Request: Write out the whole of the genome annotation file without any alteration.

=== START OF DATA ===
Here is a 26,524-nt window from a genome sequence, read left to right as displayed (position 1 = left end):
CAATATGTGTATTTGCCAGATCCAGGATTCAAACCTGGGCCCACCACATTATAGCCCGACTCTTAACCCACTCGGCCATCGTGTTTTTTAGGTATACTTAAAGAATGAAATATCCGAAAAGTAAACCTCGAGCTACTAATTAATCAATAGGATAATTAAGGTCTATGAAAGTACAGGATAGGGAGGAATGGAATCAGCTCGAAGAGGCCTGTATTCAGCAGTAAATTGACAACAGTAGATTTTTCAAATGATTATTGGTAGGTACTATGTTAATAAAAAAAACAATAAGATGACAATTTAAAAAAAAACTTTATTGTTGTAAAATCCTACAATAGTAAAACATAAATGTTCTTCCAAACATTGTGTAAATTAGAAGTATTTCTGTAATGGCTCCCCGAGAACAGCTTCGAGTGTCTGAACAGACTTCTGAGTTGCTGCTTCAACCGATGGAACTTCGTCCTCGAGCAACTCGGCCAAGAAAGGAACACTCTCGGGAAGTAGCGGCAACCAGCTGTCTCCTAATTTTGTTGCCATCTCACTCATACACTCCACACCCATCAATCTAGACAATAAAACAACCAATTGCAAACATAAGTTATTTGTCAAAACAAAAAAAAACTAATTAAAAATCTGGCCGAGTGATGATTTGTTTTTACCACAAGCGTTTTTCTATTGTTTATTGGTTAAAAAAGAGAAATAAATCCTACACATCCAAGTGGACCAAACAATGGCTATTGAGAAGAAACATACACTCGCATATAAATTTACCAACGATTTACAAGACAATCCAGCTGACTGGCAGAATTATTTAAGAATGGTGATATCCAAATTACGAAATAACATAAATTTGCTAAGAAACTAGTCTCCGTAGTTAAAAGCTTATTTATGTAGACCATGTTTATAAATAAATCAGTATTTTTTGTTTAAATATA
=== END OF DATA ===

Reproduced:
Here is a 26,524-nt window from a genome sequence, read left to right as displayed (position 1 = left end):
CAATATGTGTATTTGCCAGATCCAGGATTCAAACCTGGGCCCACCACATTATAGCCCGACTCTTAACCCACTCGGCCATCGTGTTTTTTAGGTATACTTAAAGAATGAAATATCCGAAAAGTAAACCTCGAGCTACTAATTAATCAATAGGATAATTAAGGTCTATGAAAGTACAGGATAGGGAGGAATGGAATCAGCTCGAAGAGGCCTGTATTCAGCAGTAAATTGACAACAGTAGATTTTTCAAATGATTATTGGTAGGTACTATGTTAATAAAAAAAACAATAAGATGACAATTTAAAAAAAAACTTTATTGTTGTAAAATCCTACAATAGTAAAACATAAATGTTCTTCCAAACATTGTGTAAATTAGAAGTATTTCTGTAATGGCTCCCCGAGAACAGCTTCGAGTGTCTGAACAGACTTCTGAGTTGCTGCTTCAACCGATGGAACTTCGTCCTCGAGCAACTCGGCCAAGAAAGGAACACTCTCGGGAAGTAGCGGCAACCAGCTGTCTCCTAATTTTGTTGCCATCTCACTCATACACTCCACACCCATCAATCTAGACAATAAAACAACCAATTGCAAACATAAGTTATTTGTCAAAACAAAAAAAAACTAATTAAAAATCTGGCCGAGTGATGATTTGTTTTTACCACAAGCGTTTTTCTATTGTTTATTGGTTAAAAAAGAGAAATAAATCCTACACATCCAAGTGGACCAAACAATGGCTATTGAGAAGAAACATACACTCGCATATAAATTTACCAACGATTTACAAGACAATCCAGCTGACTGGCAGAATTATTTAAGAATGGTGATATCCAAATTACGAAATAACATAAATTTGCTAAGAAACTAGTCTCCGTAGTTAAAAGCTTATTTATGTAGACCATGTTTATAAATAAATCAGTATTTTTTGTTTAAATATA